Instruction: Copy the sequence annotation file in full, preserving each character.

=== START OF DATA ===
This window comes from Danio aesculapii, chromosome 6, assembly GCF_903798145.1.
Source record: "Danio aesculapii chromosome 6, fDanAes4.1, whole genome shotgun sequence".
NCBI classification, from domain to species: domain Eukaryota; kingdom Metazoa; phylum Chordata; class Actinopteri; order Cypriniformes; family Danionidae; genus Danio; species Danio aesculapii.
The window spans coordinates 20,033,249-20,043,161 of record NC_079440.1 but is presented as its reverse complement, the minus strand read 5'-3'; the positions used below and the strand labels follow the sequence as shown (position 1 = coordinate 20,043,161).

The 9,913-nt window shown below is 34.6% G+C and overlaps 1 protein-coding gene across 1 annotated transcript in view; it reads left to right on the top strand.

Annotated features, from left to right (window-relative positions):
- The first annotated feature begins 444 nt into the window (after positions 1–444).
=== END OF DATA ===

This window comes from Danio aesculapii, chromosome 6, assembly GCF_903798145.1.
Source record: "Danio aesculapii chromosome 6, fDanAes4.1, whole genome shotgun sequence".
NCBI classification, from domain to species: domain Eukaryota; kingdom Metazoa; phylum Chordata; class Actinopteri; order Cypriniformes; family Danionidae; genus Danio; species Danio aesculapii.
The window spans coordinates 20,033,249-20,043,161 of record NC_079440.1 but is presented as its reverse complement, the minus strand read 5'-3'; the positions used below and the strand labels follow the sequence as shown (position 1 = coordinate 20,043,161).

The 9,913-nt window shown below is 34.6% G+C and overlaps 1 protein-coding gene across 1 annotated transcript in view; it reads left to right on the top strand.

Annotated features, from left to right (window-relative positions):
- The first annotated feature begins 444 nt into the window (after positions 1–444).